via Breaking Defense.
Perhaps the most significant issue facing the program over the next two years lies with something that has dogged it for at least a year, since Air Force Maj. Gen. Jeffrey Harrigian, head of F-35 integration, told me in his first interview about it: It’s development of the mission data files or “threat library.” The data on missile launches, frequencies, opponents’ weapons and their sensors come from the Intelligence Community (IC). The Office of Secretary of Defense’s Intelligence Mission Data Center gathers the data from across the IC. Then the $300 million United States Reprogramming Laboratory at Nellis Air Force Base turns that information into threat data for all three versions of the F-35, as well as for its international partners. (That lab will be joined by three more over the next few years, Bogdan said this afternoon.)JESUS! Every time you turn around its something new with this airplane. The level of incompetence should land someone in jail at the least. Why we aren't seeing criminal charges is beyond me.
This looks like a case where someone simply goofed. “Despite a $45 Million budget provided to the Program Office in FY13, the required equipment was not ordered in time and the USRL is still not configured properly to build and optimize Block 3F Mission Data Files (MDFs). The program still has not designed, contracted for, and ordered all of the required equipment – a process that will take at least two years for some of the complex equipment – after which significant time for installation and check-out will be required,” Michael Gilmore, the head of Operational Testing and Evaluation, said in prepared testimony. When I asked him about this, Bogdan confirmed the situation: “He is right that we didn’t buy this in time.”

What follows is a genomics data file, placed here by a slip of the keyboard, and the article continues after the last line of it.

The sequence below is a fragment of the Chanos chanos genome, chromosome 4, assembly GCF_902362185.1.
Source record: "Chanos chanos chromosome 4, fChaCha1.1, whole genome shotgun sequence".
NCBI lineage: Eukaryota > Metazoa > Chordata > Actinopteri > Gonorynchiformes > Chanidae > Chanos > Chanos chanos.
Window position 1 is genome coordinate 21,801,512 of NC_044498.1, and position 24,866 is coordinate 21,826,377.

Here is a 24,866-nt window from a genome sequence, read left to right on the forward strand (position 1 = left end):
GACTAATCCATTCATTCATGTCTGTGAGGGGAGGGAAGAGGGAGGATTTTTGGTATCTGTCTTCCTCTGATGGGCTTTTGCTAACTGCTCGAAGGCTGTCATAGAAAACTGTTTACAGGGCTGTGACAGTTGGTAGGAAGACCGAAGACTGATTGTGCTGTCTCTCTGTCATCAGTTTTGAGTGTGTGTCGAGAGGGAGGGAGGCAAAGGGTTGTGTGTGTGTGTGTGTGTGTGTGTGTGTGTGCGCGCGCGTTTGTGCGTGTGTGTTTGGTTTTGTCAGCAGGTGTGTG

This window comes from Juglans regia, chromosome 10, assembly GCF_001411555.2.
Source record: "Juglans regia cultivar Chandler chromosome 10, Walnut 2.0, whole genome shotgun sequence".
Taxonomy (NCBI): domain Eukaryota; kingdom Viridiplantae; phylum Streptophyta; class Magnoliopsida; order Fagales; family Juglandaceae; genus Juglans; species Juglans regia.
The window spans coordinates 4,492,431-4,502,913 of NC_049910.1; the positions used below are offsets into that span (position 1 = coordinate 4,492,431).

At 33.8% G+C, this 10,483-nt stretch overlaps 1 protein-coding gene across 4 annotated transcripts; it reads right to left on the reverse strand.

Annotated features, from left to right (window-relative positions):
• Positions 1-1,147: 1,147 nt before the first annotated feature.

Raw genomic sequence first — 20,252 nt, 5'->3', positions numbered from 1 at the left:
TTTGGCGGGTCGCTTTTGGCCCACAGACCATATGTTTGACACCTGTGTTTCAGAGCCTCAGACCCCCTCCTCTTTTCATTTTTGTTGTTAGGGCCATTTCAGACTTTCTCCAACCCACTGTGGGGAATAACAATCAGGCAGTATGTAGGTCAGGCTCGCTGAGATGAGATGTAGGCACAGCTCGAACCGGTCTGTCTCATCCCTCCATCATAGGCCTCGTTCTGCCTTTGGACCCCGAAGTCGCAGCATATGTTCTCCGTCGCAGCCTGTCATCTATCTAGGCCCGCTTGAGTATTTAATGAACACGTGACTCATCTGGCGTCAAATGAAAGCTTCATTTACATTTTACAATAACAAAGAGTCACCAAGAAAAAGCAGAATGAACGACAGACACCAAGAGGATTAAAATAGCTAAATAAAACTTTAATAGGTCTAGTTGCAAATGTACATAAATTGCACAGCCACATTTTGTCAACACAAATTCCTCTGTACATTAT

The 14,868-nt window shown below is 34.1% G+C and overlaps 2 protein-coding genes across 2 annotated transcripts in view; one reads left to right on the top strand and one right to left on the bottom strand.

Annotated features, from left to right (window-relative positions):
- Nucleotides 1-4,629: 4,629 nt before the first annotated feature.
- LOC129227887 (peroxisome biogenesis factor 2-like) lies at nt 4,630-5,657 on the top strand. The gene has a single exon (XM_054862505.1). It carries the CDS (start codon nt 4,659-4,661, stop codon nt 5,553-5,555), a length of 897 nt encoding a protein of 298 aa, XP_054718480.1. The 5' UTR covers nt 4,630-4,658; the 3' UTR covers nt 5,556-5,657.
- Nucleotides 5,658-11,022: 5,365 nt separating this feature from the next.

Does this really matter? Yes. Gilmore put it simply in his written testimony: “If the situation with the USRL is not rectified, U.S. F-35 forces will be at substantial risk of failure (emphasis added) if used in combat against these threats.”
Finally, Kendall told Alaska Sen. Angus King during the hearing that there wasn’t a great chance of the Navy and Air Force developing an aircraft together any time soon, as happened with the F-35. Both services are in the early stages of developing sixth generation fighters.
“We’re now thinking about the follow-on aircraft for the Navy and the Air Force, and I don’t think we’re going to repeat this [joint acquisition],” Frank Kendall said. “The design parameters are going to be quite different for the follow-on aircraft of the two services. We did get some benefit from the commonality, but there’s very little commonality in the [airframe] structure,” Kendall said.
At the same time, Kendall told King that the Pentagon “could still get some of those benefits without having to have a single program,” by building cockpits and sensors with a great deal of commonality.
Now we have the "threat library" being totally bungled, the USMC Deputy Commandant for Aviation and the former Commandant, current Chairman of the Joint Chiefs telling us that the plane is combat ready now, and a bunch of yellow colored liquid falling on all our heads and they're telling us its raining.
The only good news in this story is that Kendall is talking about the next gen fighter. No, the talk about a fighter to do what the F-35 can't (even though we haven't canned the program) isn't the good news. The good news is that they have embraced the Sweetman idea of doing an "Airbus" for it. Sweetman advocated long ago that different airframes with common avionics was the way to build a REAL joint fighter that all the services could use. That's basically whats happened with the F-35...after a bunch of wailing and gnashing of teeth that is.